Amar'e Stoudemire may not start

GREENBURGH, N.Y. -- The New York Knicks are unsure whether Amar'e Stoudemire, their highest-paid player, will return to a starting role next season.

Knicks coach Mike Woodson told reporters that he would not commit to a starting position for Stoudemire, who will make $21.68 million next season and $23.41 million in 2014-15 -- the final year of his contract.

"I haven't made that decision," Woodson said Tuesday. "I'll have this summer to kind of evaluate where I go with that. First things first, he's got to come back healthy."

Knicks general manager Glen Grunwald said he is "hopeful" that Stoudemire will be healthy. But if not, Woodson said a minutes restriction "may be the case" for the six-time All-Star forward, like it was during the playoffs.

If Stoudemire is fully healthy -- he had a debridement procedure on each knee during the regular season -- the team envisions a big role for the 30-year-old forward. Stoudemire averaged 14.2 points, on 57.7 percent shooting, and 5.0 rebounds in 29 games this past season despite playing just 23.5 minutes per game.

"He's a heck of a player," Grunwald said. "The question is his health and how much he can play. So we've got our medical staff and training staff working with him to design an offseason program that will get him to full health.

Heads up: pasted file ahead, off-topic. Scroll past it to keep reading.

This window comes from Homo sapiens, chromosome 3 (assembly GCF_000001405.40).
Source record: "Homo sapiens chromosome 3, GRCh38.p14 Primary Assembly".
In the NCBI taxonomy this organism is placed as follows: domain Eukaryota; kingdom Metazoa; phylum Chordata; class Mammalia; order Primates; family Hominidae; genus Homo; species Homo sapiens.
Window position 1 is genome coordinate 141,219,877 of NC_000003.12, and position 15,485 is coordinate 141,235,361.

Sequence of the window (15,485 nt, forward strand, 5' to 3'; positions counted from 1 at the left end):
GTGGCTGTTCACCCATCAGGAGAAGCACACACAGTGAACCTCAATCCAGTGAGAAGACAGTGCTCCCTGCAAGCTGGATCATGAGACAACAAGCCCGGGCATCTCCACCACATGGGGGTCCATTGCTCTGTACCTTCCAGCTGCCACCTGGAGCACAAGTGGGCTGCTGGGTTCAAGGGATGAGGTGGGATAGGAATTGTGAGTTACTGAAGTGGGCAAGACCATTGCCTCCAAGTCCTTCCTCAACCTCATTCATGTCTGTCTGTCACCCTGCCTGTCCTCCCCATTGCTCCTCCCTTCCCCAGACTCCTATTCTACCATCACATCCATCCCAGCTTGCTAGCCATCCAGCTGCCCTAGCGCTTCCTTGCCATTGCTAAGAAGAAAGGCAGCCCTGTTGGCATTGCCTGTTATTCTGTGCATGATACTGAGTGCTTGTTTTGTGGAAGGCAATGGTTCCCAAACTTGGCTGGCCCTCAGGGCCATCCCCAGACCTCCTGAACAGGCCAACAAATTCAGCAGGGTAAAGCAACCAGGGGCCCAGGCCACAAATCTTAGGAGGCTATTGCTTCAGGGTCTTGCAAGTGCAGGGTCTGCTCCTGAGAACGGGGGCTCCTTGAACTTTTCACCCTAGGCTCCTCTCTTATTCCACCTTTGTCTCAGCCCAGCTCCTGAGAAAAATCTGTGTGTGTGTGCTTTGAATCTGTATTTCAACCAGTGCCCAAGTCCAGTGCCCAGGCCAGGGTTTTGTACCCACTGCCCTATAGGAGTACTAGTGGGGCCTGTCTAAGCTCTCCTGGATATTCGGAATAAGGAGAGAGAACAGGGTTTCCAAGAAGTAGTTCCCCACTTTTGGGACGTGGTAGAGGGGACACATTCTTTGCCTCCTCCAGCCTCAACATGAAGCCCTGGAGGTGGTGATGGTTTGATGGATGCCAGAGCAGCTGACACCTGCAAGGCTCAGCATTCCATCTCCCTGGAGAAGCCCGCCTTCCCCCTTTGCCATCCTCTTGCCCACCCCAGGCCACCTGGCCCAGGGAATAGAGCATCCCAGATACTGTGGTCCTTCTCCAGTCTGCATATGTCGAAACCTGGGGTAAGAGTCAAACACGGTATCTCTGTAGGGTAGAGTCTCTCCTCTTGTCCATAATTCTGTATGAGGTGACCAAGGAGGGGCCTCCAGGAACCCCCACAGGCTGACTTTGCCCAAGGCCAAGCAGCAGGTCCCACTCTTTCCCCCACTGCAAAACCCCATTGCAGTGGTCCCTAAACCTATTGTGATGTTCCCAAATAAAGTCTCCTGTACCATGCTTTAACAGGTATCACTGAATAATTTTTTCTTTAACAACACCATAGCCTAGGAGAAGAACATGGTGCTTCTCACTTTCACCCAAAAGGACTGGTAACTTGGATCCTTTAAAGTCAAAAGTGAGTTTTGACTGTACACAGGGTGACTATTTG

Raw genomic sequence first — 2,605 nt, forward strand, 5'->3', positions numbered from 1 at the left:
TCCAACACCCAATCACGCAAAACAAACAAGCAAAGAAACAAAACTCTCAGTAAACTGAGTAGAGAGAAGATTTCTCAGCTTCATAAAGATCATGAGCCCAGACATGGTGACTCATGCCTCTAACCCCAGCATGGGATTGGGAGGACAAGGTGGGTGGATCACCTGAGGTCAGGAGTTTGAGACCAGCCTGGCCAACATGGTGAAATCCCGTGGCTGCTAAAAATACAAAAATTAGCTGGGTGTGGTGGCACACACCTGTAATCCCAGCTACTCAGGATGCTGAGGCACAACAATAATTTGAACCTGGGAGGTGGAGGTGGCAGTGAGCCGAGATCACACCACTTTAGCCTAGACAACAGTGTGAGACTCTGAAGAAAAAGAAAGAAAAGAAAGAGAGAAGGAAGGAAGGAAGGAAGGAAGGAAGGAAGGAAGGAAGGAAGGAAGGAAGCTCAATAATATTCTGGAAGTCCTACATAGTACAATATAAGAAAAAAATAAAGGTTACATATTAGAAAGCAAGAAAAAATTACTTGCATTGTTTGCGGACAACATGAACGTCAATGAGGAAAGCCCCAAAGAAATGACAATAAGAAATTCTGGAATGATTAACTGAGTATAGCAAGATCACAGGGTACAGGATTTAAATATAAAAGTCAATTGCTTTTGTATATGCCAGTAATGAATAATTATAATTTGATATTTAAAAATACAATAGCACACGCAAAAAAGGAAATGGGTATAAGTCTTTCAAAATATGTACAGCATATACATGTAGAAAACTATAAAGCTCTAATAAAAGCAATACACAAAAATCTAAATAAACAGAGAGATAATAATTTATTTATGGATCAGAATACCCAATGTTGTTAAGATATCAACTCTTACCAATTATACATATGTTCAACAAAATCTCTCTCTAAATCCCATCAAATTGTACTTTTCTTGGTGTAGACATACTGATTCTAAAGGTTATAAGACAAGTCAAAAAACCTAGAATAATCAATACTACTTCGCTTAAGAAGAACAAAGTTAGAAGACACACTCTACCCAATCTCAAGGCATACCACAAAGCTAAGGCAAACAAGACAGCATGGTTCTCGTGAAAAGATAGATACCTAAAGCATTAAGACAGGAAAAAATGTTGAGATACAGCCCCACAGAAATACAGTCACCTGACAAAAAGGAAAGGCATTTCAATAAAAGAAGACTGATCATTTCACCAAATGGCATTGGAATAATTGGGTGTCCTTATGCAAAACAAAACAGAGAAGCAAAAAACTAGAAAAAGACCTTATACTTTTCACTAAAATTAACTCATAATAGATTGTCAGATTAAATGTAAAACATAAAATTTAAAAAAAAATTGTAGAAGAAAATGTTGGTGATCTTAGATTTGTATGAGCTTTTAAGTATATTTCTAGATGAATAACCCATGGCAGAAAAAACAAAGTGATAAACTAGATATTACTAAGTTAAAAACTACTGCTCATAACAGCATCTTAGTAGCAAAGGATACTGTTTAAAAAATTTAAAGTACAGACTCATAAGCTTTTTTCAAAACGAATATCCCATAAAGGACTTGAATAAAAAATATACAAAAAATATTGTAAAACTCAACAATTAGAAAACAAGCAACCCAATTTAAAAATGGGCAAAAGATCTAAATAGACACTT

"We hope he'll be able to play significant minutes for us next year. How much that will be, we don't know at this time. But when he came and played for us … he was, as [Woodson] said, a big factor in those games."

Part of that offseason program likely will include Stoudemire working with Hakeem Olajuwon again.

Last summer, Stoudemire spent two weeks with the Hall of Fame center at his ranch outside Houston learning post-up moves. The training was designed to give the Knicks a main inside scoring threat and to create better spacing on the court between Stoudemire and Carmelo Anthony.

"That was made mention in our exit meetings that [Stoudemire] wanted to kind of continue some of [working with Olajuwon]," Woodson said. "I thought it helped him because here's a guy who's never played on the block, and I thought we saw some pretty good signs of some of the work that he put in last summer with 'The Dream.' So if he's going to continue in that direction, I would like to see him continue doing some work with Hakeem this summer."

Reflecting on the Knicks' Eastern Conference semifinals loss to the Indiana Pacers, Woodson said Stoudemire would've had a "major" impact if healthy, giving the Knicks a boost inside. In four games during the series -- Stoudemire returned for Game 3 from right knee surgery -- he averaged only eight minutes of playing time.

"STAT could have really helped us in that area because we had developed him over the summer to give us some low-post scoring," Woodson said. "The fact that he just wasn't up, I think where we needed him to be based on his injuries, that kind of hurt us a little bit."

Jared Zwerling is a regular contributor to ESPNNewYork.com.